‘The Highway To Heroin’

Posted on Feb 12, 2013 | Comments Off on ‘The Highway To Heroin’

“The Highway to Heroin,” a FREE, public domain video program available as a C-Satellite Downlink and as an on-demand webcast, will air from 1-2 p.m. on Thursday, February 28, 2013. Click here to register.

The push to close pill mills and reduce the painkiller supply is creating a new problem. Opiate addicts need their fix, so when they can’t easily get their pills to pop, they’re often turning to heroin.

In communities that are cracking down on pill mills and doctor shopping, heroin-related deaths are increasing. Experts warn that if heroin use isn’t increasing in your area yet, it’s just a matter of time.

During this hour-long program, “The Highway to Heroin” hear how communities are dealing with two serious drug problems at the same time. Learn how to prepare for an influx of heroin. See how partners in the Cleveland, Ohio area are working together to stop opiate abuse.

Key Concepts

  • Learn the link between prescription painkillers and heroin
  • Find out how to prepare your community for an increase in heroin use
  • Hear what prevention strategies work best to educate about opiates

Content Providers

Marc J. Fishman, M.D., Addiction Psychiatrist Faculty, John Hopins University School of Medicine

Marc Fishman, M.D. is the medical director of Maryland Treatment Centers, a regional behavioral healthcare provider, which offers programs for residential and outpatient

His academic work has focused on models of care and treatment outcomes for addictions in youth, in particular opioid dependence.

Fishman is the immediate Past President of the Maryland Society of Addiction Medicine.


Lisa Roberts, R.N., Portsmouth City Health Department, Portsmouth, Ohio

Lisa Roberts, R.N. is a Registered Nurse and Health Educator who has been employed at the Portsmouth City Health Department as a Public Health Nurse since 1989.

She has worked extensively in the area of drug abuse prevention and has piloted a project that addresses unintentional drug overdoses and initiated Ohio’s first community-based opioid overdose reversal program using the drug naloxone.

Roberts helped form the Scioto County Drug Action Team Alliance in January 2010 in response to a declared public health emergency due to prescription drug abuse in Scioto County. The coalition was awarded a Drug Free Communities Support Program Grant from ONDCP in 2012.


Harold Rochon, Lieutenant, Detroit Police Department

Harold M. Rochon is currently the Commanding Officer in Charge of the Detroit Police Narcotics Division. Rochon began his law enforcement career in 1985 and began investigating gang and drug organizations shortly after.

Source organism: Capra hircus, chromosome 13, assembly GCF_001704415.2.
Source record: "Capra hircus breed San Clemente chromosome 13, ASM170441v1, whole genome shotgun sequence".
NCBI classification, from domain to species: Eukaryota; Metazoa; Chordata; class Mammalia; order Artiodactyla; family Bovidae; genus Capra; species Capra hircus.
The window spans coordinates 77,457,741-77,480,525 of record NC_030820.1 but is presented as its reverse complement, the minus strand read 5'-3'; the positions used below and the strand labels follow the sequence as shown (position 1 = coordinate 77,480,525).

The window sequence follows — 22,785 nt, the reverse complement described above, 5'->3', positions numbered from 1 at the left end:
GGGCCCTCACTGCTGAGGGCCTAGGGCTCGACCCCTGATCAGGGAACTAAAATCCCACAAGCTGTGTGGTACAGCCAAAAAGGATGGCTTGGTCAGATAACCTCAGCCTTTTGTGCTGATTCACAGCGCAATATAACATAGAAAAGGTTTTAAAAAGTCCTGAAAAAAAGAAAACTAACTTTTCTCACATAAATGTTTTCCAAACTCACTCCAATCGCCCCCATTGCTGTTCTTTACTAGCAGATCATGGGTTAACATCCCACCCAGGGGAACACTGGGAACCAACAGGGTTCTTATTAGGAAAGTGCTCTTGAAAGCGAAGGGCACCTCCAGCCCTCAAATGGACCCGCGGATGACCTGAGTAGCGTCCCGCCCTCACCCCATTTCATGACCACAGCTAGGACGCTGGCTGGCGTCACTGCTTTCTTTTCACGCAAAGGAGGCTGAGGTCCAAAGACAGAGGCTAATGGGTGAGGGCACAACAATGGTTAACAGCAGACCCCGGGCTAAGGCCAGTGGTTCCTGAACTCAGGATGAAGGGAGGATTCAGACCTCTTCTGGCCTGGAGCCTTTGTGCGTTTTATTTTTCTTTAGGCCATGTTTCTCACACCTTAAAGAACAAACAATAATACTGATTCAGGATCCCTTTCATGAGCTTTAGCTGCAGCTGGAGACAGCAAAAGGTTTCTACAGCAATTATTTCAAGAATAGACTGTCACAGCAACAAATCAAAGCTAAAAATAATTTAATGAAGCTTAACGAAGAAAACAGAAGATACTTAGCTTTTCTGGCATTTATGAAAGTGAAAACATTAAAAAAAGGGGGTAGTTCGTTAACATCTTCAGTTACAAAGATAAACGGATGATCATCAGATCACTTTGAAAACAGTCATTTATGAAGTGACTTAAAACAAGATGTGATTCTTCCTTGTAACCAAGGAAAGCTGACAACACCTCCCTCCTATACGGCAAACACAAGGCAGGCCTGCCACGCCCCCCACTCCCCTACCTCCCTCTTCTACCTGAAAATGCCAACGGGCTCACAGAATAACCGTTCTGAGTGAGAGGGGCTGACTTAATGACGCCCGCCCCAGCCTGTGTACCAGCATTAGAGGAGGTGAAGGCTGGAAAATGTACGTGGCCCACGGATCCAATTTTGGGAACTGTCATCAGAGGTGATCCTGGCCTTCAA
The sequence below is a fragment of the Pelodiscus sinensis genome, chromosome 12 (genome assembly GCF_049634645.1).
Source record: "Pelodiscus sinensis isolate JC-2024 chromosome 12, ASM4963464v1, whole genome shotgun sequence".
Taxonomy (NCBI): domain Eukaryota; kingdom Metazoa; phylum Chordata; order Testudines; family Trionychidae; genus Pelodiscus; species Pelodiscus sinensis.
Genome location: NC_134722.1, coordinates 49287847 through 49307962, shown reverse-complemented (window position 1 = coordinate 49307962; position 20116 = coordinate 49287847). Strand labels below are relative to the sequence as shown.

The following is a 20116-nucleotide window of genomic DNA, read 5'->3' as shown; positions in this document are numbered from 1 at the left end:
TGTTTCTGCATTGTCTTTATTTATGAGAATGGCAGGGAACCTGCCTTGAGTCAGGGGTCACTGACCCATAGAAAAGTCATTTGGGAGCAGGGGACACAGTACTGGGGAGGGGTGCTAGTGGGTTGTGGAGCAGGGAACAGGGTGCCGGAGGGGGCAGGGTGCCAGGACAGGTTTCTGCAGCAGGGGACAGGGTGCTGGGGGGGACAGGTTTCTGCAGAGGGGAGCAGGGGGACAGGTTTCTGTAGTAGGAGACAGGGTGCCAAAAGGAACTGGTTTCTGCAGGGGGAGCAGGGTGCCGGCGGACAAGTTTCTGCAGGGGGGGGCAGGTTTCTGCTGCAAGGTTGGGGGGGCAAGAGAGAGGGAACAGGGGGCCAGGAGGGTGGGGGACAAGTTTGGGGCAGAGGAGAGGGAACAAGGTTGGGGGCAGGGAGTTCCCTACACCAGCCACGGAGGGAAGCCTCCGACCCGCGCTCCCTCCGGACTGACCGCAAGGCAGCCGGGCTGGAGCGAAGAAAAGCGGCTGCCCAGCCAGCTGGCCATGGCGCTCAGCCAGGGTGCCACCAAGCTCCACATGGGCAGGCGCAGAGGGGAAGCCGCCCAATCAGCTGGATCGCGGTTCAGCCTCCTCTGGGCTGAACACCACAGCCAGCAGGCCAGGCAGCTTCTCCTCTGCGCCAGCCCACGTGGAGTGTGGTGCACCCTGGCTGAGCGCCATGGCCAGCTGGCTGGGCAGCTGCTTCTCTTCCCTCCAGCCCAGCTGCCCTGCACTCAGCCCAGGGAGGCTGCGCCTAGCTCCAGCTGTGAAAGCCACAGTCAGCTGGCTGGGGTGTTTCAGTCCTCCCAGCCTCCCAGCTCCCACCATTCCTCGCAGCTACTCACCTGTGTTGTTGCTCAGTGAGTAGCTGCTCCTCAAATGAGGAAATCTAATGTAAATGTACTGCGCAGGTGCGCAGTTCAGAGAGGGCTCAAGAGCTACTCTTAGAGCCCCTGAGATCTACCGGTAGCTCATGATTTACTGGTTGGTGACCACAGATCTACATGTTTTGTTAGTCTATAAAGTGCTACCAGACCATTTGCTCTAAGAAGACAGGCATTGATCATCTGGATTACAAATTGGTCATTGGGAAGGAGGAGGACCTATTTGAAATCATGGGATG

Over the years, he has been an instructor for several local, state and federal organizations and has written several gang prevention manuals and books.

Rochon earned his Bachelor of Science degree from Anderson College in Michigan. He is certified by the US Department of Justice for instruction.

Target Audiences

The primary target audience for this pre-recorded program is anyone interested in learning about the similarities between prescription opiates and heroin and why cracking down on one could create an increase in demand for the other.

Health care professionals, counselors, therapists, preventionists, coalition leaders, parents, teachers and law enforcement officials will benefit from watching this program. This program is also suitable for public access television audiences.

Sponsors

This program is sponsored by the Community Anti-Drug Coalitions of America and is produced by the Multijurisdictional Counterdrug Task Force Training Program (MCTFT), a division of the Center for Public Safety Innovation at St. Petersburg College in St. Petersburg, Florida. Additional sponsorship is also provided by the Florida National Guard.

Availability

These programs are available via satellite over C band and the DOD/DETN satellite networks, private network carriers and selected community cable access stations. They are also available as an on-demand webcast via the internet for those without satellite access.

Click here to register.

Only one point-of-contact need register for each viewing location. Final satellite coordinates and webcast links will be provided to all registered site co-ordinators 3-5 days prior to the broadcast date.

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